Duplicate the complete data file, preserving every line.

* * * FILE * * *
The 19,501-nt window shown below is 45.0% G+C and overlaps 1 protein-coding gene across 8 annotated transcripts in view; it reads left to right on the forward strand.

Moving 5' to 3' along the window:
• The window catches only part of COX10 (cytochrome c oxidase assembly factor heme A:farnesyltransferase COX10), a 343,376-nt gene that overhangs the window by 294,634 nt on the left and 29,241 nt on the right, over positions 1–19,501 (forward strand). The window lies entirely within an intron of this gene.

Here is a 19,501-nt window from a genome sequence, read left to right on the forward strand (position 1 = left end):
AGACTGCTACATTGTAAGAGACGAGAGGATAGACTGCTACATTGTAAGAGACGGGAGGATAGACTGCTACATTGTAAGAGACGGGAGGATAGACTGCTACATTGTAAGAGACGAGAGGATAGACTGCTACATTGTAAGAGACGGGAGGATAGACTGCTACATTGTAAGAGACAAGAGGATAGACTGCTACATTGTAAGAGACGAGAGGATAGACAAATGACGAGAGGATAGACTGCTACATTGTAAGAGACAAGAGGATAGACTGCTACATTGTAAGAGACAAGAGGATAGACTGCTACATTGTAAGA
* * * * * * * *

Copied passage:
The 19,501-nt window shown below is 45.0% G+C and overlaps 1 protein-coding gene across 8 annotated transcripts in view; it reads left to right on the forward strand.

Moving 5' to 3' along the window:
• The window catches only part of COX10 (cytochrome c oxidase assembly factor heme A:farnesyltransferase COX10), a 343,376-nt gene that overhangs the window by 294,634 nt on the left and 29,241 nt on the right, over positions 1–19,501 (forward strand). The window lies entirely within an intron of this gene.

Here is a 19,501-nt window from a genome sequence, read left to right on the forward strand (position 1 = left end):
AGACTGCTACATTGTAAGAGACGAGAGGATAGACTGCTACATTGTAAGAGACGGGAGGATAGACTGCTACATTGTAAGAGACGGGAGGATAGACTGCTACATTGTAAGAGACGAGAGGATAGACTGCTACATTGTAAGAGACGGGAGGATAGACTGCTACATTGTAAGAGACAAGAGGATAGACTGCTACATTGTAAGAGACGAGAGGATAGACAAATGACGAGAGGATAGACTGCTACATTGTAAGAGACAAGAGGATAGACTGCTACATTGTAAGAGACAAGAGGATAGACTGCTACATTGTAAGA